Osteopathy

Osteopathy

Osteopathy is a method of evaluating, examining and treating people with a wide range of health problems. Osteopaths use a combination of mobilising, stretching, targeted deep tissue massage and manipulation of a person’s muscles and joints to improve function, relieve pain and aid recovery.
The body has the natural ability to maintain and repair itself, an osteopath will try and work with the body to aid this process promote restoration of normal function. The principle of osteopathy is that the body is a unit and therefore how one part functions effects all other systems therefore the wellbeing of an individual relies on the way that bones, muscles, ligaments, connective tissue and internal structures work with each other.

An osteopath will take the time to understand their patient, and their unique combination of symptoms, medical history and lifestyle. This helps to make an accurate diagnosis of the causes of the pain or lack of function (rather than just addressing the site of the condition), and from that, to formulate a treatment plan that will achieve the best outcome.

Osteopathy works well and may complement other medical interventions including physical therapy, surgery and prescribed medication.

The National Institute of Clinical Excellence (NICE) advises that GPs can safely refer patients to an osteopath for treatment. Osteopathy is available on the NHS in some areas of the UK however there are no restrictions regarding who can see an osteopath, you don’t need a GP referral and we treat everyone – children and adults.

What do Osteopaths treat?

Osteopathy may help you with:

Muscle and Joint Pain
Back Pain and Sciatica
Neck, Shoulder and Arm Pain
Hip, Knee and Ankle Pain
Repetitive Strain Injuries
Some types of headaches
Sports Injuries
Pain Management and Injury Rehab

There are many different reasons why people are in pain and each person has a different way of responding to it. As a general rule acute conditions tend to respond to change relatively quickly, with more chronic conditions taking a little longer to resolve. It is the policy of this practice that if you do not respond to your treatment we will discuss other alternatives and try to find an approach that may be more suitable for you, or refer you for further tests or investigations if appropriate.

What can I expect from my first visit?

When visiting an osteopath please expect to be asked detailed questions about the history of your current complaint, your past medical history, family history, and your current lifestyle. Some of the questions asked may initially appear irrelevant but they are vital in providing a full picture of all the factors underlying your complaint. This allows the osteopath to formulate some ideas regarding the possible cause(s) of your complaint. These ideas are then tested by a physical examination (which may require you to undress to underwear or suitable shorts or leggings) where your posture, mobility and musculoskeletal function will be evaluated.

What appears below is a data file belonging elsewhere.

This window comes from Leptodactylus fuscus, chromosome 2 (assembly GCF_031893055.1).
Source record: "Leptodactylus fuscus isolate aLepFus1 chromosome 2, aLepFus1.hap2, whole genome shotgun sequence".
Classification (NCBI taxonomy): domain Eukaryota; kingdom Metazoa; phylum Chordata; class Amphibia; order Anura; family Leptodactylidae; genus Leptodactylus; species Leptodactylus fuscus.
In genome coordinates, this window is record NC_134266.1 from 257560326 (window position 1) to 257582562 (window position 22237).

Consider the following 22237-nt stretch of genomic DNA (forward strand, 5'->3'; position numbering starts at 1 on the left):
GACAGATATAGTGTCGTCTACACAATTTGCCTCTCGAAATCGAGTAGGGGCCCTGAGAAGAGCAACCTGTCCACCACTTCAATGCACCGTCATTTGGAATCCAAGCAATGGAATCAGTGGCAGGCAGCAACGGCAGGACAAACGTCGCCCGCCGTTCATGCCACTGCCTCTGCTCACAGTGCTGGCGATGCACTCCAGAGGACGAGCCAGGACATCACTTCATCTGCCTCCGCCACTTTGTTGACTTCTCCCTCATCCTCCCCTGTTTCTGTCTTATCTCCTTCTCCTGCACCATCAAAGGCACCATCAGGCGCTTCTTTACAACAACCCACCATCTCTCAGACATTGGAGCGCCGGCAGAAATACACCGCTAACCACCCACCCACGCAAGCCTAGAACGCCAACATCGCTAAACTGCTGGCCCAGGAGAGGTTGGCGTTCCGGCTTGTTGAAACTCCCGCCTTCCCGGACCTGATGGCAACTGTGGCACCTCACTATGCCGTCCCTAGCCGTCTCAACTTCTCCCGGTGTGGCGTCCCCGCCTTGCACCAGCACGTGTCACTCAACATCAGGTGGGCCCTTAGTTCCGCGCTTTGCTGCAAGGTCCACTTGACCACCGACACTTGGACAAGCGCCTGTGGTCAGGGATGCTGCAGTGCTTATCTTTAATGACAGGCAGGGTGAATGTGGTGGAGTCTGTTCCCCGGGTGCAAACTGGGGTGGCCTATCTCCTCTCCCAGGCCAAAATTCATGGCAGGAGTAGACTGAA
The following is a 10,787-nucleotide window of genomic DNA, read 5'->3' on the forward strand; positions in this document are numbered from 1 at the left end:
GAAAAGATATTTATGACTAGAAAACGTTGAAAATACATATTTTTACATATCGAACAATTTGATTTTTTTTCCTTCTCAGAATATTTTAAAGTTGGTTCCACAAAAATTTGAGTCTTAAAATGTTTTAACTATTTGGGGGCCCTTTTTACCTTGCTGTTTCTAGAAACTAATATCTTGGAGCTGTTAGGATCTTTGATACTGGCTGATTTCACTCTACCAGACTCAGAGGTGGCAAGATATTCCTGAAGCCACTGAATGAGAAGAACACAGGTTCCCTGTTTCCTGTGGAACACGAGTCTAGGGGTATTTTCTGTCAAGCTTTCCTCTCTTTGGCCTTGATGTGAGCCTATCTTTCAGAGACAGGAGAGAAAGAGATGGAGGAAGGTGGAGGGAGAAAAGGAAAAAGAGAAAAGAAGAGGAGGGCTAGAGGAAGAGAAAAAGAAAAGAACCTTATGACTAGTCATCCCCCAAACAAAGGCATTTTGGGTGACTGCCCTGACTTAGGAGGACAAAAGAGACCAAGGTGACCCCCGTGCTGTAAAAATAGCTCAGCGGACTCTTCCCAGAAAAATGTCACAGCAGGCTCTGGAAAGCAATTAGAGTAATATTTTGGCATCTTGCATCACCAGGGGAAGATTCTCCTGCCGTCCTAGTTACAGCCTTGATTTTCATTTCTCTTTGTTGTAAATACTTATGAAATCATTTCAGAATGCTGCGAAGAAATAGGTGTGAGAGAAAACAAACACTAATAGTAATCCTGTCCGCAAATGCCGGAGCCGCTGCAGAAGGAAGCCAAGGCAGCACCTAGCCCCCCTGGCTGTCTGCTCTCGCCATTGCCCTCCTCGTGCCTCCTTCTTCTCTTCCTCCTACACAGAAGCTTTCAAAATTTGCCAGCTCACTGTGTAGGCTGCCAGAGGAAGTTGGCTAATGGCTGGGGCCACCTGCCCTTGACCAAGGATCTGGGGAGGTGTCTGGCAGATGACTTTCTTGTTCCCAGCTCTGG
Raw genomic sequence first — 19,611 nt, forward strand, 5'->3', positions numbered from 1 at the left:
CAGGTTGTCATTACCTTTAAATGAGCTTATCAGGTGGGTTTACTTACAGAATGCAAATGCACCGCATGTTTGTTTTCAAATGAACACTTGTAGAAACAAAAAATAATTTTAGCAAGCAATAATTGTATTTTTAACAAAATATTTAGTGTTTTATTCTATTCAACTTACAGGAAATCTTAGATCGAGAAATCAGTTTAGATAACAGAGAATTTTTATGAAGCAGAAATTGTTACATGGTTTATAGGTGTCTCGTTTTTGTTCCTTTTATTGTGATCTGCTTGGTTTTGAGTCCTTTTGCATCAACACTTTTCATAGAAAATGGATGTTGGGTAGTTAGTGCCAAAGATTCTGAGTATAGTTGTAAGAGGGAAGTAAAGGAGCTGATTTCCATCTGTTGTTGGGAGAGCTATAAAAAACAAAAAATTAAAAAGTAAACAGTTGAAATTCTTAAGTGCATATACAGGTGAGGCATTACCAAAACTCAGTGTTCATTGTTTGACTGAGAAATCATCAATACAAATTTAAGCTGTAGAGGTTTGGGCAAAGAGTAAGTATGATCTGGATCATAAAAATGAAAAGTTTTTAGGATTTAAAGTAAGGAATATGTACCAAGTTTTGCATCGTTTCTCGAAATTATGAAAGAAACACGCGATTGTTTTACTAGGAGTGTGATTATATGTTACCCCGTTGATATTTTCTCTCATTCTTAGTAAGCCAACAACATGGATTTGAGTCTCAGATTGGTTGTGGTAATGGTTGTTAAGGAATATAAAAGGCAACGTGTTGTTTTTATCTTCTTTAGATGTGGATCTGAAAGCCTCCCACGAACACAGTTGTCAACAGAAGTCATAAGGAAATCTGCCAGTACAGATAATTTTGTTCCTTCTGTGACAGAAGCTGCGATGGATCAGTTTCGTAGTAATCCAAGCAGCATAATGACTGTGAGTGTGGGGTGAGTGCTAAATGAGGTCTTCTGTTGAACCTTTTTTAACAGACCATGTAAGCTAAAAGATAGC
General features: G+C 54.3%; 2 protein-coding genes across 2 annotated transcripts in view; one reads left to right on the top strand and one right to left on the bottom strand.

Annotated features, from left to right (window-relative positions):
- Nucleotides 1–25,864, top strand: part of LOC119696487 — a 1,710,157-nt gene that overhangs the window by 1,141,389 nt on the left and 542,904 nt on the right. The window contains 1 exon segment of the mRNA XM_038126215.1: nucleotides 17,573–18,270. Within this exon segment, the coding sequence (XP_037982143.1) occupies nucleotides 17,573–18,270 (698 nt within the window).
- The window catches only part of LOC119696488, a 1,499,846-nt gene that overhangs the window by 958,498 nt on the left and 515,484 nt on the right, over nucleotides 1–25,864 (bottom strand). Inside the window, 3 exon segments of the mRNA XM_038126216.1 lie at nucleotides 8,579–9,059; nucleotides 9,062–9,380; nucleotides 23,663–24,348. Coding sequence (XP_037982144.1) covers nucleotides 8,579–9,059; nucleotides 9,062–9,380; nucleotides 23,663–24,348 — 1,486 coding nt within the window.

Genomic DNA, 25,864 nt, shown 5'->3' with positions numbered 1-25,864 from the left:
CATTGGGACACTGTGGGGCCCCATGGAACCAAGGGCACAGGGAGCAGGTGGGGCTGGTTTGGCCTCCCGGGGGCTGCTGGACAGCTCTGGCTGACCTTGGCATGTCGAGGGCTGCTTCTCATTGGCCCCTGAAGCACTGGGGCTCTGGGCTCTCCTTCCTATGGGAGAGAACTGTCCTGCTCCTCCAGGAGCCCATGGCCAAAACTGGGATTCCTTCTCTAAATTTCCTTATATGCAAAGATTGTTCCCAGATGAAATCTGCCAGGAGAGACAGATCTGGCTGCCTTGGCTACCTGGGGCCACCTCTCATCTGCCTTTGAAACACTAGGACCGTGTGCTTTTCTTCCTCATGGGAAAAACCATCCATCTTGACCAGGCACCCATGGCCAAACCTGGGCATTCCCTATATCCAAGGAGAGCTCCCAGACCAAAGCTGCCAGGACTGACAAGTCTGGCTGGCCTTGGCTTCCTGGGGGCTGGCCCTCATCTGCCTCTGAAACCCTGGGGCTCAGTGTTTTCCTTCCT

In addition, a number of further special tests relevant to your condition may be conducted on site. Once the examination is complete the osteopath will either be able to reach a diagnosis, or in a small number of cases, refer you for further tests or investigations to complete the picture (e.g. blood tests, x-rays, scans). Occasionally, the osteopath may ask you to complete a diet diary or symptom diary before attending the next session. The diagnosis is explained to you and treatment commences with your consent.

If you have been asked to return for a follow up appointment your osteopath will have explained the importance of doing so to achieve a particular outcome. Patients are allotted approximately 60 minutes for their first appointment and approximately 40 minutes for any follow up appointments. Allotted times are not fixed and your osteopath may spend more or less time during your appointment. Time spent on treatment is dependent on the complexity of the problem or how much can be achieved on each visit. Time is also required for providing exercises and advice.

How many treatments will I receive?

There are many different reasons why people are in pain and each person has a different way of responding to it. As a general rule acute conditions tend to respond to change relatively quickly, with more chronic conditions taking a little longer to resolve. A typical number of visits would be in the region 2-6, unless long term treatment of a chronic condition is necessary. It is the policy of this practice that if you do not respond to your treatment we will discuss other alternatives and try to find an approach that may be more suitable for you, or refer you for further tests or investigations if appropriate.